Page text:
According to the Germany’s domestic intelligence agency, to date, there have been at least 340 attempts to recruit potential fighters by the Islamic State (IS) and other Islamist groups in Germany.
At least 340 attempts to recruit potential fighters by the Islamic State (IS) and other Islamist groups have been recorded by the Germany’s domestic intelligence agency. The recruiters operated largely in refugee centers and local mosques that remain mainly outside the government’s oversight.
“To date, there are more than 340 cases which are known to us,” the Die Welt information website quoted the words of head of the Germany’s Federal Office for the Protection of the Constitution (BfV), Hans-Georg Maassen. “But these are only the cases which we know. Probably, there could be more.”
Earlier, media reported that the IS agents have been trying to enter Europe inside flows of refugees or to approach asylum seekers, who already are in Germany, to recruit them.
According to Maassen, refugee hostels and centers are targets of the IS recruiters. “We are concerned that Salafists and other Islamists do recruit in asylum seeker camps,” he said.
“As we know, there are many young people among asylum seekers who belong to Sunni Islam. They come from a conservative Islamic environment and attend Arabic-speaking mosques every Friday,” Maassen said, adding that numerous Islamist and Salafist mosques operate in Germany.
According to Hans-Georg Maassen, the radicalization of young Muslims is one of the main problems, on which the BfV is focusing. “They pave the way for radicalization. This is dangerous and that is why we put many of them under [intelligence] watch,” he said.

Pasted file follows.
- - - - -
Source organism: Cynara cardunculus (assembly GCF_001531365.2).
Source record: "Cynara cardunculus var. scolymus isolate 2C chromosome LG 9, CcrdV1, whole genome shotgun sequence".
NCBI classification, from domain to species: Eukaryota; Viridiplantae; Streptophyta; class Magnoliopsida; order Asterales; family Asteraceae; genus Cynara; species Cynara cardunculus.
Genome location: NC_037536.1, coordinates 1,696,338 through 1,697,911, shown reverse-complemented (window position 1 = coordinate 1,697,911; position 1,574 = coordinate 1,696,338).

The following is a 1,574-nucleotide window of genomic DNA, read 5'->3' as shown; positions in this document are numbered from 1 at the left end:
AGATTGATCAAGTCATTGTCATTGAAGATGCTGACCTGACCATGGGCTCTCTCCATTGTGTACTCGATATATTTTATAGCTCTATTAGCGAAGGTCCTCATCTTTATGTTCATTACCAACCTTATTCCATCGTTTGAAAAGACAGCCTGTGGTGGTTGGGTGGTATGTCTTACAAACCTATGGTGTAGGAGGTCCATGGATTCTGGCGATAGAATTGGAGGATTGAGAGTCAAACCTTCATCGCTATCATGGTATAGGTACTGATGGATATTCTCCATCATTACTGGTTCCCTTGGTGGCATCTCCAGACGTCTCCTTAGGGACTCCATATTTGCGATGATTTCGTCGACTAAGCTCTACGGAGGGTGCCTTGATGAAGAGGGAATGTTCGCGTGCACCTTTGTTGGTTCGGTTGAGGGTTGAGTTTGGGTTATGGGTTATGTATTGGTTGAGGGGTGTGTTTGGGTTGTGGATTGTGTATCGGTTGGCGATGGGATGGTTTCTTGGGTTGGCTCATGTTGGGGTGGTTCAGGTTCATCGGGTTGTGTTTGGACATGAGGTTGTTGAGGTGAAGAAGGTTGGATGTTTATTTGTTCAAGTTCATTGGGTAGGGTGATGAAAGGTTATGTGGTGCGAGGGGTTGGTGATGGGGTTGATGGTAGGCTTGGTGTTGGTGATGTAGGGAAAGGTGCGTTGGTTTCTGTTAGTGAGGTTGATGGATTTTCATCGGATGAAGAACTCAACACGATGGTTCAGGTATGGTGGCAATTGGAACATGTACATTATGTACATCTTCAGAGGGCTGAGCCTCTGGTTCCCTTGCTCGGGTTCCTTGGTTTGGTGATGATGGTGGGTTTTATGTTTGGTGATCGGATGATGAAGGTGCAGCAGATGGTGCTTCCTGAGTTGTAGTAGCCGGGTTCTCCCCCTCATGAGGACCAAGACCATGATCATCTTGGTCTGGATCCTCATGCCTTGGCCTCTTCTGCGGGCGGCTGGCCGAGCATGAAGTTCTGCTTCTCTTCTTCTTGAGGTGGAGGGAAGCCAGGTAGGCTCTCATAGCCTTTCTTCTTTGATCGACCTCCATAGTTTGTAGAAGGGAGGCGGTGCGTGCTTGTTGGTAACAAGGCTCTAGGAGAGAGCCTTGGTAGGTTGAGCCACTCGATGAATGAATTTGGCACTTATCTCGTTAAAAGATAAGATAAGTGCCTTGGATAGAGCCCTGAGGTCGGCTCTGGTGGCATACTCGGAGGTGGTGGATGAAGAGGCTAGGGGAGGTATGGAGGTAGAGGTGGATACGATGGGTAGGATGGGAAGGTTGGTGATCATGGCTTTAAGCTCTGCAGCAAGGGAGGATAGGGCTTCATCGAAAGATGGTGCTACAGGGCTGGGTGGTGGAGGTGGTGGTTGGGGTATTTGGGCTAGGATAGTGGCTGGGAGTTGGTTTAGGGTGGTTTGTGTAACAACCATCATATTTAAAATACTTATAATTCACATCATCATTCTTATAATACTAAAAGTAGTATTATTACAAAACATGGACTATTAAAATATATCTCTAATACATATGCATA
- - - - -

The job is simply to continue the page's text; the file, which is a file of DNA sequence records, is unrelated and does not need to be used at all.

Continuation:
The head of the BfV also noted that the Islamic community in Germany is heterogeneous and exempt from government oversight. “In Germany, the Arabic-speaking mosque landscape is not organized. From the state’s perspective, there are relatively few opportunities to influence [them].”
The four assaults in quick succession, conducted by young Muslims with radical Islamist sympathies, shocked Germany, which until quite recently had seen no large-scale terrorist attacks.
“Therefore, the lesson is – we must not concentrate on IS only, which apparently sends terrorist commandos to Europe,” Maassen said. “There could be lone wolf attackers who are radicalizing on their own.”
However, the head of the BfV also noted that tracking potential terrorist suspects and their communications is not an easy task. “A fundamental problem is that we don’t know who chats with whom,” he said, citing multiple ‘legal obstacles’ to the monitoring of telephone conversations and emails. Maassen pointed out that another part of this problem is encryption, which has become increasingly popular with online messengers such as WhatsApp.
“Here we need a society which watches for something unusual in a person – for instance, when someone has a smartphone with an IS flag installed as a screensaver,” he concluded.